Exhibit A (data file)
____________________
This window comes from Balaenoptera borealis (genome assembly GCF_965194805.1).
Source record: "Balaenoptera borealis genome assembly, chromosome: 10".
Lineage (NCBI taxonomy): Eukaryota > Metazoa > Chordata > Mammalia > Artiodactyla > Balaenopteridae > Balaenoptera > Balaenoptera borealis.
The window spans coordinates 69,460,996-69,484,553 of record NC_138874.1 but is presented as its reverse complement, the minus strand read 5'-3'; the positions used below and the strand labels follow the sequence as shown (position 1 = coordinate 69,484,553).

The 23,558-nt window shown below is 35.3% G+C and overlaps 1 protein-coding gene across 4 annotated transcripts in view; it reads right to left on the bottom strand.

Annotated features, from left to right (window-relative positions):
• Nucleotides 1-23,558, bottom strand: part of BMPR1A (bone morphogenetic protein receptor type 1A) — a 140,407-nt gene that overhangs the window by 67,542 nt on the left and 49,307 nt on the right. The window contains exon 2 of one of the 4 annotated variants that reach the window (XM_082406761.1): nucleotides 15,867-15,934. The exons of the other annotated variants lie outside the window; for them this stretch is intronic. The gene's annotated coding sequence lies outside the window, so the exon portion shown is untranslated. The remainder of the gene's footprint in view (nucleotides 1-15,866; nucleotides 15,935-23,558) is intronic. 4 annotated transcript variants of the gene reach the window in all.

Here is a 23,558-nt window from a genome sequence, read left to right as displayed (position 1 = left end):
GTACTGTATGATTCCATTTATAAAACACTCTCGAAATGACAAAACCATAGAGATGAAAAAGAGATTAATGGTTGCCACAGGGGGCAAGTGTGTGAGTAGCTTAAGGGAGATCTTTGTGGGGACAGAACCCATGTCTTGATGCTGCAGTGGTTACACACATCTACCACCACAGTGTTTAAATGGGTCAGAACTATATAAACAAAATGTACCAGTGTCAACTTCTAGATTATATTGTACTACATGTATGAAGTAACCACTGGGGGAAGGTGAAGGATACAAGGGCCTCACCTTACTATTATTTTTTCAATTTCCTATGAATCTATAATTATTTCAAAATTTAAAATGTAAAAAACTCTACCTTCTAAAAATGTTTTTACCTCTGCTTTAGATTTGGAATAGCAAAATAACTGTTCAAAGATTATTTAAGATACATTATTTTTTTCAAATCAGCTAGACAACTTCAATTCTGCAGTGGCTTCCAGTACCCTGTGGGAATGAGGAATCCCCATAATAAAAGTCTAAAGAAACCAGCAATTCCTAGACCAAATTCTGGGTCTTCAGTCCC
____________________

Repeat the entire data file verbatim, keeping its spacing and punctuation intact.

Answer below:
This window comes from Balaenoptera borealis (genome assembly GCF_965194805.1).
Source record: "Balaenoptera borealis genome assembly, chromosome: 10".
Lineage (NCBI taxonomy): Eukaryota > Metazoa > Chordata > Mammalia > Artiodactyla > Balaenopteridae > Balaenoptera > Balaenoptera borealis.
The window spans coordinates 69,460,996-69,484,553 of record NC_138874.1 but is presented as its reverse complement, the minus strand read 5'-3'; the positions used below and the strand labels follow the sequence as shown (position 1 = coordinate 69,484,553).

The 23,558-nt window shown below is 35.3% G+C and overlaps 1 protein-coding gene across 4 annotated transcripts in view; it reads right to left on the bottom strand.

Annotated features, from left to right (window-relative positions):
• Nucleotides 1-23,558, bottom strand: part of BMPR1A (bone morphogenetic protein receptor type 1A) — a 140,407-nt gene that overhangs the window by 67,542 nt on the left and 49,307 nt on the right. The window contains exon 2 of one of the 4 annotated variants that reach the window (XM_082406761.1): nucleotides 15,867-15,934. The exons of the other annotated variants lie outside the window; for them this stretch is intronic. The gene's annotated coding sequence lies outside the window, so the exon portion shown is untranslated. The remainder of the gene's footprint in view (nucleotides 1-15,866; nucleotides 15,935-23,558) is intronic. 4 annotated transcript variants of the gene reach the window in all.

Here is a 23,558-nt window from a genome sequence, read left to right as displayed (position 1 = left end):
GTACTGTATGATTCCATTTATAAAACACTCTCGAAATGACAAAACCATAGAGATGAAAAAGAGATTAATGGTTGCCACAGGGGGCAAGTGTGTGAGTAGCTTAAGGGAGATCTTTGTGGGGACAGAACCCATGTCTTGATGCTGCAGTGGTTACACACATCTACCACCACAGTGTTTAAATGGGTCAGAACTATATAAACAAAATGTACCAGTGTCAACTTCTAGATTATATTGTACTACATGTATGAAGTAACCACTGGGGGAAGGTGAAGGATACAAGGGCCTCACCTTACTATTATTTTTTCAATTTCCTATGAATCTATAATTATTTCAAAATTTAAAATGTAAAAAACTCTACCTTCTAAAAATGTTTTTACCTCTGCTTTAGATTTGGAATAGCAAAATAACTGTTCAAAGATTATTTAAGATACATTATTTTTTTCAAATCAGCTAGACAACTTCAATTCTGCAGTGGCTTCCAGTACCCTGTGGGAATGAGGAATCCCCATAATAAAAGTCTAAAGAAACCAGCAATTCCTAGACCAAATTCTGGGTCTTCAGTCCC